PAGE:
Liquid Ink

The official website of Gint Aras, Finalist 2016 CWA Book Award

I have to buy pants

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It’s come down to it. I can no longer bring any of the trousers or jeans I own to the seamstress. I have to go out and buy another pair of pants.

This is always a terrible realization. It means I’ll have to enter a store. I can’t simply buy jeans online. That only prolongs the process because you have to try them on at home, look at yourself, and then send them back to repeat the cycle 80 times. That’s how many pairs of pants I have to try on before I find one that fits. I don’t have a “size” I can buy. They’re all damn different on me. And all clothing looks terrible unless it’s tailored.

So…entering a store. “Can I help you with anything?” Yes. Do you have a pair of pants that will not crumble at the crotch and whose buttons will stay on for at least ten years? You do you have a pair of pants that can withstand regular washings and bike riding? These are rhetorical questions. You don’t have anything like that. All you have are trousers whose crotches will crumble and whose buttons will end up rolling down the sidewalk.

Wandering about the clusterfuck of the store. Price tags. All of them scream: “We’re ripping you off.” Everything around me is made in a sweatshop. Everything, from the fabrics to the buttons.  People are dying all because my society does not allow me to walk around naked. I’m also not really allowed to walk around in a robe, which I would do if it didn’t mean attracting attention to myself. Pants are a tragedy on the male body. There is no place inside them to be.

Continuing on in the store. Here are all the people. All of them in the act of desiring things. You can feel their desire radiating from them like heat from a stream of lava. I’m always frightened by the shoppers who fondle what they might buy. So many of them rub fabrics. Why does it take so many shapes and colors and designs to satisfy them? Why are there 65 different pairs of socks? Why are there so many different cuts of clothing? Boot cut? What the fuck is that? And here’s some guy who came in with boots. But he goes straight for the skinny jeans. No one tells him, “Hey, smart guy. You need the boot cut. It’s meant for you. Buy it or take those boots off, poseur.”

Now, I’ve found some pants. I have to try them on. Good lord. Mirrors. Mirrors that show me my own ass. My profile. Magnifying mirrors that expose my pores and nose hairs. How is it legal for me to appear in public?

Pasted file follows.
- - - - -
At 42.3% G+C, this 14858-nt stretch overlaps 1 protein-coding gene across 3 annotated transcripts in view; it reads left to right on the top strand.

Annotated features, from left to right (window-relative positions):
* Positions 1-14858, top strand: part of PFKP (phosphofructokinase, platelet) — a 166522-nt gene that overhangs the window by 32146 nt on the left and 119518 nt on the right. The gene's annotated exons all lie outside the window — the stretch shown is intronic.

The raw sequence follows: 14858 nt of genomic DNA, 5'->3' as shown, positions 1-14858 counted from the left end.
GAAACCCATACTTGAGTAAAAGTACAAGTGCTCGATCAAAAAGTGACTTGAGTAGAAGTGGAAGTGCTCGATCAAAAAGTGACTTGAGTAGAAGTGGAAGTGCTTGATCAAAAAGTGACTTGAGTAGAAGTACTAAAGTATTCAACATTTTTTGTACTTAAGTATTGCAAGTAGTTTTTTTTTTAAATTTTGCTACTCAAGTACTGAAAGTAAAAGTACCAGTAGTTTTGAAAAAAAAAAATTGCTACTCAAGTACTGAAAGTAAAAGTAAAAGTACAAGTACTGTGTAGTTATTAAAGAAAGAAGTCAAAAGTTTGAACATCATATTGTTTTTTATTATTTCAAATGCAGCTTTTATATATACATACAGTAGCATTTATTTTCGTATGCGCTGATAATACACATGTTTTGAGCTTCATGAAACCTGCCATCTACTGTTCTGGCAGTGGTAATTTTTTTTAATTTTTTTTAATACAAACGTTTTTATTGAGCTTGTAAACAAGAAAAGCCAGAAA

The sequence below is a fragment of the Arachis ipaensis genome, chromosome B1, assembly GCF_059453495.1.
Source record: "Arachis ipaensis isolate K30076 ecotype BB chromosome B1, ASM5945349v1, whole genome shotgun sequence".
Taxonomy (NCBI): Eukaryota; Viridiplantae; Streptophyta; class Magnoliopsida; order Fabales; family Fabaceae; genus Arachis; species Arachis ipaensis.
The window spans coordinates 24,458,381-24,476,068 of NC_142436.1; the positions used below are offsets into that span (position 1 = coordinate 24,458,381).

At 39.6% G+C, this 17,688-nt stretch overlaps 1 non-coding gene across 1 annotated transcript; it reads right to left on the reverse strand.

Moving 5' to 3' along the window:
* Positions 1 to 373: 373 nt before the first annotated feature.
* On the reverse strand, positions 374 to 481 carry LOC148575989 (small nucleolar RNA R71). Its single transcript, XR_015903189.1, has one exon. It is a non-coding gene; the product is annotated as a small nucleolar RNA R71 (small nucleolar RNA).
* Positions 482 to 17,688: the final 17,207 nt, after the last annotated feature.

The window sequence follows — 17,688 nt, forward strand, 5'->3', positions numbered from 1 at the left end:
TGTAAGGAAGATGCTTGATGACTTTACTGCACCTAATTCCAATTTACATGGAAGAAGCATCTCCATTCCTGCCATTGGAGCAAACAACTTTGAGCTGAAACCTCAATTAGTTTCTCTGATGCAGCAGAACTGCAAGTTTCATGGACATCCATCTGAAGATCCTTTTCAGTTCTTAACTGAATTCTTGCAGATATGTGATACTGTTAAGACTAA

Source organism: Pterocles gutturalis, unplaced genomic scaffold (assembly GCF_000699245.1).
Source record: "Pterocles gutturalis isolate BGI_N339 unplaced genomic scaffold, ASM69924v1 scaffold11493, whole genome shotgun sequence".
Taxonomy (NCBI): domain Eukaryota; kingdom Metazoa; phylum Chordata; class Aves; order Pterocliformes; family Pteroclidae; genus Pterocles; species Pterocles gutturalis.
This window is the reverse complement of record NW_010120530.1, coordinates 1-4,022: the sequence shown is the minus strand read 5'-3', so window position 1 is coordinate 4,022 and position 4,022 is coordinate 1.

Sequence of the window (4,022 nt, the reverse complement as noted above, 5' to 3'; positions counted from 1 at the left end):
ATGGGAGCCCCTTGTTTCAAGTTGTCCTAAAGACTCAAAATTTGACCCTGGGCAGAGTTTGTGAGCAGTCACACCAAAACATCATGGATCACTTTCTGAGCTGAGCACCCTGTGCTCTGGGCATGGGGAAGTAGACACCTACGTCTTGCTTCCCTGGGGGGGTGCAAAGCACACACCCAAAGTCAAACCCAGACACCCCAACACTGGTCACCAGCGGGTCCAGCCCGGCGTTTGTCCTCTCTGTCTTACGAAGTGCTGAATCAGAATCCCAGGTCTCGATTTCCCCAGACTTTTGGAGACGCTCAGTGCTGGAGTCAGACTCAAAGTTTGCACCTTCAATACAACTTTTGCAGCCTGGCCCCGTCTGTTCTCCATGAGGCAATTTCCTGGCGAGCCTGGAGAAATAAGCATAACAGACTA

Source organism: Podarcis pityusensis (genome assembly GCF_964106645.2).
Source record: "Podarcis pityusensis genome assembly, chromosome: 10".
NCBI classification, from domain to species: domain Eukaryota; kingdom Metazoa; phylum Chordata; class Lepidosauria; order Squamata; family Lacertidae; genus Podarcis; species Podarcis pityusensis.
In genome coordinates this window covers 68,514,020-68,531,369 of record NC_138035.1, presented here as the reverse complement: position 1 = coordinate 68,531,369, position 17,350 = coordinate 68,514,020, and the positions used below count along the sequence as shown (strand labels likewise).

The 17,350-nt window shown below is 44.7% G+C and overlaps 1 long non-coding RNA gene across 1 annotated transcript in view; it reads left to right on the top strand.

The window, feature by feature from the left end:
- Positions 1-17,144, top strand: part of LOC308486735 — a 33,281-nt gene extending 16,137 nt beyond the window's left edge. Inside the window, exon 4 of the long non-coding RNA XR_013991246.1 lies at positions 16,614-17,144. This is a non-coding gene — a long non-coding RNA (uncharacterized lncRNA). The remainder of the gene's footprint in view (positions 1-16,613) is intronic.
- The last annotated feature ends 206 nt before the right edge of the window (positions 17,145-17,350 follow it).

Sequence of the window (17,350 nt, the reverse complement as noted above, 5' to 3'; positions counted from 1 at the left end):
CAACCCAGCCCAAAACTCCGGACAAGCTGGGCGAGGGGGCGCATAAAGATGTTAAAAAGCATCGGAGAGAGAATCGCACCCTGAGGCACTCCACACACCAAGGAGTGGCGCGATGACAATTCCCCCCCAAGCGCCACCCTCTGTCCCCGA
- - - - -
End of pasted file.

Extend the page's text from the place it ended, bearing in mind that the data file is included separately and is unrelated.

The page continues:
Ok, I guess I’ll take these. They kinda fit. (Really, I’m buying them just to keep from trying on anything else.)

Pay for them. I always feel horrible when I have to exchange money for something. I feel much better buying things for others; at least there is potential for these people to feel joy. The act of buying for myself is an act of masochism. Here, I’ve worked for this money but I never get to keep any of it. I am simply a filter, a vessel, a passage: money moves through my bank account into the bank accounts of others. They win and I lose. What do I get out of the deal? Fucking pants. These jeans will be worthless so soon as I walk out of this store, and they barely fit. Within a short time they will fall apart, and I will need new ones. To buy pants is to have sex with the universe’s state of impermanence.

It is also to examine your own contribution to the speedy destruction of a planet.

This is what frightens me about stores: the pitch that you have a choice inside them. What choice do you have? To avoid prison, you must have pants, and to buy pants you must give away some portion of your worth, often to people who loathe you and laugh at you, think you’re a sucker for falling prey to their meticulously constructed marketing program, a scam designed by experts in psychology and desire. If you buy the black jeans or the brown corduroys, the result is the same.

No store in Chicago will accept a kind trade of home-grown tomatoes for pants. No one will accept a short story in exchange for socks. There is no one in the city that sells clothing made from cotton they grew in their back yard, fabric woven in their garage. You must always exchange money for something made in a way you know is destroying the earth. The alternative is to spend even more money, and this only for a pair of pants that destroys the earth in a slightly different way. This is not a choice. If you think it is, I have a condo you should like to buy.

So, there it is. Pants tell me I’m ugly, I’ve been tricked and I’m destroying myself. Wear, wash, discard, repeat.

Self-Portrait

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